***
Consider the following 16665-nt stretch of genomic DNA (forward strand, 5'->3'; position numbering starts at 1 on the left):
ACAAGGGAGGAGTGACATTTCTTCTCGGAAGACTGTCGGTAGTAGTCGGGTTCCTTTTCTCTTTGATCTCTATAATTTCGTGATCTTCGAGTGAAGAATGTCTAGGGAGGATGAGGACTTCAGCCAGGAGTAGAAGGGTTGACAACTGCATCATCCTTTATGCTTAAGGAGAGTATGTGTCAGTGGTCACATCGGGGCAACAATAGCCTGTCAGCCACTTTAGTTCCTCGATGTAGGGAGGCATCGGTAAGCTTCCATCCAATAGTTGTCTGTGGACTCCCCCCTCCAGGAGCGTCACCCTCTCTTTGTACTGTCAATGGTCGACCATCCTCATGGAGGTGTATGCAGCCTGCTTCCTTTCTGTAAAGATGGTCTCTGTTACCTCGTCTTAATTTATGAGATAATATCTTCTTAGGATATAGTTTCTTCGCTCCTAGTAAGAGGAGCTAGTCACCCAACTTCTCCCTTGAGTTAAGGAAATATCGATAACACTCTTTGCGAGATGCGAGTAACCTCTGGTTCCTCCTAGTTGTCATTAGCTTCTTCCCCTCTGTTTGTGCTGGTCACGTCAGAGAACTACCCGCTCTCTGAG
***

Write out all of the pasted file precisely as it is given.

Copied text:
Consider the following 16665-nt stretch of genomic DNA (forward strand, 5'->3'; position numbering starts at 1 on the left):
ACAAGGGAGGAGTGACATTTCTTCTCGGAAGACTGTCGGTAGTAGTCGGGTTCCTTTTCTCTTTGATCTCTATAATTTCGTGATCTTCGAGTGAAGAATGTCTAGGGAGGATGAGGACTTCAGCCAGGAGTAGAAGGGTTGACAACTGCATCATCCTTTATGCTTAAGGAGAGTATGTGTCAGTGGTCACATCGGGGCAACAATAGCCTGTCAGCCACTTTAGTTCCTCGATGTAGGGAGGCATCGGTAAGCTTCCATCCAATAGTTGTCTGTGGACTCCCCCCTCCAGGAGCGTCACCCTCTCTTTGTACTGTCAATGGTCGACCATCCTCATGGAGGTGTATGCAGCCTGCTTCCTTTCTGTAAAGATGGTCTCTGTTACCTCGTCTTAATTTATGAGATAATATCTTCTTAGGATATAGTTTCTTCGCTCCTAGTAAGAGGAGCTAGTCACCCAACTTCTCCCTTGAGTTAAGGAAATATCGATAACACTCTTTGCGAGATGCGAGTAACCTCTGGTTCCTCCTAGTTGTCATTAGCTTCTTCCCCTCTGTTTGTGCTGGTCACGTCAGAGAACTACCCGCTCTCTGAG